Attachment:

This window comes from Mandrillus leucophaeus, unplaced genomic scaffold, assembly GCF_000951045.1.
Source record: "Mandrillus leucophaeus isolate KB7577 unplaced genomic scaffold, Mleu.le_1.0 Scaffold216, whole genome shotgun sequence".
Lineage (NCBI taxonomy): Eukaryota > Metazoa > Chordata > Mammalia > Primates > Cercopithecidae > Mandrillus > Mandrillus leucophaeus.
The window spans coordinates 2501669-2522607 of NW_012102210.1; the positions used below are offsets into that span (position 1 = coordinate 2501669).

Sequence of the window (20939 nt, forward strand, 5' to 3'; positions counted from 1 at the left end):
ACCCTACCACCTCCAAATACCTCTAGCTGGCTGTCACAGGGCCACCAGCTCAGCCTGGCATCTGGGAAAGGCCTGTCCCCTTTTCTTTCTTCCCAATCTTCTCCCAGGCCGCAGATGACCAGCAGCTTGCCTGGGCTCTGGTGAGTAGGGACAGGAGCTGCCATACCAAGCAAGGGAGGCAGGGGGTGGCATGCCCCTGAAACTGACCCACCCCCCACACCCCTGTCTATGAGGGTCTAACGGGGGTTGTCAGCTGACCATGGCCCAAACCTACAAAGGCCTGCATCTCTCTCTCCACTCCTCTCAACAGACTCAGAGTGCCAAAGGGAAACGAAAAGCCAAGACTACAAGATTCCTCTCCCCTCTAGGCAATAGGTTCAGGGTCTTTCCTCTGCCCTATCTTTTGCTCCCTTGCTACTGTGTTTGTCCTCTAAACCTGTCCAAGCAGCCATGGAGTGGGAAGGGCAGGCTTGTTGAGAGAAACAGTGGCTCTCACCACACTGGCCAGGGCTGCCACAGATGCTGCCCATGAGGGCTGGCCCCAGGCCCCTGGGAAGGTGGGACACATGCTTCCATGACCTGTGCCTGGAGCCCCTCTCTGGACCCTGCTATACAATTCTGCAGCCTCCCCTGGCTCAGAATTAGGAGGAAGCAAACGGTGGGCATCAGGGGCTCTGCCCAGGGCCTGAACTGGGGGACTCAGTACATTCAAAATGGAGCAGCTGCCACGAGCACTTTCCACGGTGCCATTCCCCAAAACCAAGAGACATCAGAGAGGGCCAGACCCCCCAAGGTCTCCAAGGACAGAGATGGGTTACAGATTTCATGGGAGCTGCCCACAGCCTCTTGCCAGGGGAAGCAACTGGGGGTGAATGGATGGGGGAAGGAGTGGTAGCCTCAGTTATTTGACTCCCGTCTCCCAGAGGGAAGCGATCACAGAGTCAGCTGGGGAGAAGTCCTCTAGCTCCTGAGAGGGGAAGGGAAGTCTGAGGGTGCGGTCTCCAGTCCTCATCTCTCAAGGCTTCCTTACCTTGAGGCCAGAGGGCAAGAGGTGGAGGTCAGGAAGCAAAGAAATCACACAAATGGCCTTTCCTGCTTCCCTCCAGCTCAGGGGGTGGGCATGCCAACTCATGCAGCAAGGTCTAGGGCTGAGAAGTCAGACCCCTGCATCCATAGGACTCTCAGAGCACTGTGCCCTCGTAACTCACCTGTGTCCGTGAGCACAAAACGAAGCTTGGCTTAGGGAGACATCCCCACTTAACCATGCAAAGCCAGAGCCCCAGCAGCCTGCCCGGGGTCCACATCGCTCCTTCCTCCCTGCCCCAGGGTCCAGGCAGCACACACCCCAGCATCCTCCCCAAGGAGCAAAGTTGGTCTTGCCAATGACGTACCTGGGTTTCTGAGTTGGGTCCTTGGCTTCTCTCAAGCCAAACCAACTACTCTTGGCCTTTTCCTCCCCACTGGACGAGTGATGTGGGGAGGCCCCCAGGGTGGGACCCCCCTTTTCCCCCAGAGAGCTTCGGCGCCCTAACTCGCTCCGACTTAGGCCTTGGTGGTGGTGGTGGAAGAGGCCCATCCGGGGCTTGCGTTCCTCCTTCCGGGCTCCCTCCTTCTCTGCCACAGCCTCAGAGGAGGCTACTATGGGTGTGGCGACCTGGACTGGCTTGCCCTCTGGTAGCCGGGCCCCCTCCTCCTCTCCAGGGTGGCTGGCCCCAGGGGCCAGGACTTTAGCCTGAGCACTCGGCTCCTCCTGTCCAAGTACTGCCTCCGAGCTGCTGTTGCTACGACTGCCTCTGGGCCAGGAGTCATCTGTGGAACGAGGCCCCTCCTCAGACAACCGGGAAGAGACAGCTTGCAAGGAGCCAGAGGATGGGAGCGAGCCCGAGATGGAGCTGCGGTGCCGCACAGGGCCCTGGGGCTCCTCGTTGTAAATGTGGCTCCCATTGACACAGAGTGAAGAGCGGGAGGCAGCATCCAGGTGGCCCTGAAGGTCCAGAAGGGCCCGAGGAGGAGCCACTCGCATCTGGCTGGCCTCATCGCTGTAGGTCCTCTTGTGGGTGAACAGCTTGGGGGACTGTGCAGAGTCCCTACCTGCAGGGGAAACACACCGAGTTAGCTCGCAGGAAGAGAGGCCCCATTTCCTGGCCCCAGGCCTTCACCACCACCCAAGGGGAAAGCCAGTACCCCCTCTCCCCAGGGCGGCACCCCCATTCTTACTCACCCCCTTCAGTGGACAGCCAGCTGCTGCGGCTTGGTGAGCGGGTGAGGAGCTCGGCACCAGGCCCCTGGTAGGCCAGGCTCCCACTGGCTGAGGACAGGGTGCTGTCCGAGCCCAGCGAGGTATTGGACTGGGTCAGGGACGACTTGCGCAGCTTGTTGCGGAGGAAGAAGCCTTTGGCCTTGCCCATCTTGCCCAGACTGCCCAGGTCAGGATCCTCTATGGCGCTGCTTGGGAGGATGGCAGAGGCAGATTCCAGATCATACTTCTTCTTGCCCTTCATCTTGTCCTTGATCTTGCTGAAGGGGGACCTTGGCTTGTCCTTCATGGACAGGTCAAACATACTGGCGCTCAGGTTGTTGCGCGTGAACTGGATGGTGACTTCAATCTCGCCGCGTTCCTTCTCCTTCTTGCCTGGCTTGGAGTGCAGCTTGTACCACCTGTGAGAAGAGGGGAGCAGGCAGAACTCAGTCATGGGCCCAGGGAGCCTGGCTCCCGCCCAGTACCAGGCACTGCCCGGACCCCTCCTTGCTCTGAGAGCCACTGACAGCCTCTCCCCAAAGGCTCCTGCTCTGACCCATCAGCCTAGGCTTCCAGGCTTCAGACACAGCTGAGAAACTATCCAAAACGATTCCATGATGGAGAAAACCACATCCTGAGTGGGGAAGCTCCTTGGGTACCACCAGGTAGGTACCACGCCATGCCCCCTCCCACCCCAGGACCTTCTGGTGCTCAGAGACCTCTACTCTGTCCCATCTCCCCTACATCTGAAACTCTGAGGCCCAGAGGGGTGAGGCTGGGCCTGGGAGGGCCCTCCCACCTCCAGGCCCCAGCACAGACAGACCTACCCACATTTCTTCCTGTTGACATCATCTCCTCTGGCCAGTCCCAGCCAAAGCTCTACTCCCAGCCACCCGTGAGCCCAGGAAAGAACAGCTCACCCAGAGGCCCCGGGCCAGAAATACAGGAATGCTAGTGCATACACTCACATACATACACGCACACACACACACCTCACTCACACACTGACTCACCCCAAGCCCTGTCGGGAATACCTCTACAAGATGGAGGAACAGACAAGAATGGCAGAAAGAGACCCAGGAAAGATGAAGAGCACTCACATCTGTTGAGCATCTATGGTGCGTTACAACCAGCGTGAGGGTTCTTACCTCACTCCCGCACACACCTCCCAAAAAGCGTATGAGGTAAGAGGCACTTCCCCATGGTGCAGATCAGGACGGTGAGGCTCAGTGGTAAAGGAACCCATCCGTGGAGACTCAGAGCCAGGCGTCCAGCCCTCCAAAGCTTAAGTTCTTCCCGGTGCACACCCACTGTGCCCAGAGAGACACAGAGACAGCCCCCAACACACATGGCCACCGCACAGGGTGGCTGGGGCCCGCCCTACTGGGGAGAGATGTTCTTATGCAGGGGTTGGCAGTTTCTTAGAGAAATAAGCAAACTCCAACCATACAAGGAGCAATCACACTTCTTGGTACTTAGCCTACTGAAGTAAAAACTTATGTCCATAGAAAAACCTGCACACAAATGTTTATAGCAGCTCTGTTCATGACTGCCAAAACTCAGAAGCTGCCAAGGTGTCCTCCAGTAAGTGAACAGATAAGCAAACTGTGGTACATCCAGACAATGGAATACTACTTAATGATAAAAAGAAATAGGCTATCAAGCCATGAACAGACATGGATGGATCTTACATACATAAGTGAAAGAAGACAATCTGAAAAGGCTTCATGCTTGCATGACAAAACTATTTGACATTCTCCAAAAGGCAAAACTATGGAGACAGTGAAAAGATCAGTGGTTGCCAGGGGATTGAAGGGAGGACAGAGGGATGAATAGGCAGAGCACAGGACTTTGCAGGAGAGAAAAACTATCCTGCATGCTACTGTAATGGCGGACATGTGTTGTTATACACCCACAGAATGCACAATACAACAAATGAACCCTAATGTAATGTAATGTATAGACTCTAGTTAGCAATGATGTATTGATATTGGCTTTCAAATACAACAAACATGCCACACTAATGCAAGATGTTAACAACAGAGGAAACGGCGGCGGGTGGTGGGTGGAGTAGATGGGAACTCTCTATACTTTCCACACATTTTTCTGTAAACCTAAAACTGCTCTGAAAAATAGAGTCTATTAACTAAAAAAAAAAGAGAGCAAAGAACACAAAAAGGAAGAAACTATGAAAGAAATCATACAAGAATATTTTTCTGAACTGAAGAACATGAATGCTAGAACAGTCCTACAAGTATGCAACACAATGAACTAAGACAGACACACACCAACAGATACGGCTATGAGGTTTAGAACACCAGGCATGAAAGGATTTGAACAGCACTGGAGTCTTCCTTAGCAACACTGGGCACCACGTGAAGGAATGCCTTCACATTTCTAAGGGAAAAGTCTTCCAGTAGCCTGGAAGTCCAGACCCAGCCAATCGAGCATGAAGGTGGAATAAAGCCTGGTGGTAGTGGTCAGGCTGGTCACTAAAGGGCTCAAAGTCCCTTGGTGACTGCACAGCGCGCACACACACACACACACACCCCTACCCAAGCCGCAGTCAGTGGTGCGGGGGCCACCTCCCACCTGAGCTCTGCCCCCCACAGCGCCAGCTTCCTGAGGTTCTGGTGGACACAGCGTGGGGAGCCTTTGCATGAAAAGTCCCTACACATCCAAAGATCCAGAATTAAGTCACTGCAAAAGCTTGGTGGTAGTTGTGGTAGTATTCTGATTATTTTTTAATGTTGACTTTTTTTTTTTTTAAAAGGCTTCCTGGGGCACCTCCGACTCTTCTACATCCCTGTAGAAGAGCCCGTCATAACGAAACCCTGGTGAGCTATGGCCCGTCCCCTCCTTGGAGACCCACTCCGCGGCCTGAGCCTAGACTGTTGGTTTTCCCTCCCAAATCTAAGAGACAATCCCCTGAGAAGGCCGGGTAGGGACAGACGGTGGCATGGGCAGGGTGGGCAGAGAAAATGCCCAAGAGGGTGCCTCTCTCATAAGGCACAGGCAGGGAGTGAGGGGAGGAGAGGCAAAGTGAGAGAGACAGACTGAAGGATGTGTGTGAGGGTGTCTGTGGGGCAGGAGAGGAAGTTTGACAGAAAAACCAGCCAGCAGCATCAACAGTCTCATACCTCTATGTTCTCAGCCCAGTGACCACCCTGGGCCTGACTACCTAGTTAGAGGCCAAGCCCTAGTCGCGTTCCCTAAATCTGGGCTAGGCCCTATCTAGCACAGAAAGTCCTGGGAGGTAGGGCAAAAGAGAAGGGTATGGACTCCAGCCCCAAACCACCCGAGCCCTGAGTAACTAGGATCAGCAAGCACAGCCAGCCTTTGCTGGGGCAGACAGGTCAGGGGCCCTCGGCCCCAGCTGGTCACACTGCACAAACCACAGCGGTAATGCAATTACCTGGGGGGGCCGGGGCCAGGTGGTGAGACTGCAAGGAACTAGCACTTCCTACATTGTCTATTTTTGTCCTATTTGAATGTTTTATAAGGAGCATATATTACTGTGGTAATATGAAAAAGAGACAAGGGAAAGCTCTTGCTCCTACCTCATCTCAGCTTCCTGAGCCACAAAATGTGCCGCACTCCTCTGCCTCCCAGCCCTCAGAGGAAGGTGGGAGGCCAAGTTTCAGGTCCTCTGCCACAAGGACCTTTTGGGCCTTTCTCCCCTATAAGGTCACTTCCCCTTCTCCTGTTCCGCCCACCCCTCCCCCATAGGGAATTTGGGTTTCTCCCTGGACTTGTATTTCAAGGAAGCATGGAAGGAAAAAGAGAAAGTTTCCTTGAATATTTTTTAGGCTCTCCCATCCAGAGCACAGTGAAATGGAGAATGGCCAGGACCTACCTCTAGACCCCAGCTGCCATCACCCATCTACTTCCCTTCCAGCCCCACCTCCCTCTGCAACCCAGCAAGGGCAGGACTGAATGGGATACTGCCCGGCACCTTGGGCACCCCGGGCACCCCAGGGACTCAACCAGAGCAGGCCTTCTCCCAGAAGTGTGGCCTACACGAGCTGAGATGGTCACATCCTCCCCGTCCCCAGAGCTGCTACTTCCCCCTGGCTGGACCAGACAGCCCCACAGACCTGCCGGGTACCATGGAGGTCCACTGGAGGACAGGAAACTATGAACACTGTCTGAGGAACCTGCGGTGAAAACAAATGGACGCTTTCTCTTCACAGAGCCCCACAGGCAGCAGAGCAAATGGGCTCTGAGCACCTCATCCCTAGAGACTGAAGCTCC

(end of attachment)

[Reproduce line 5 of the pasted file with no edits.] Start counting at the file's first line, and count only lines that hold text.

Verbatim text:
Sequence of the window (20939 nt, forward strand, 5' to 3'; positions counted from 1 at the left end):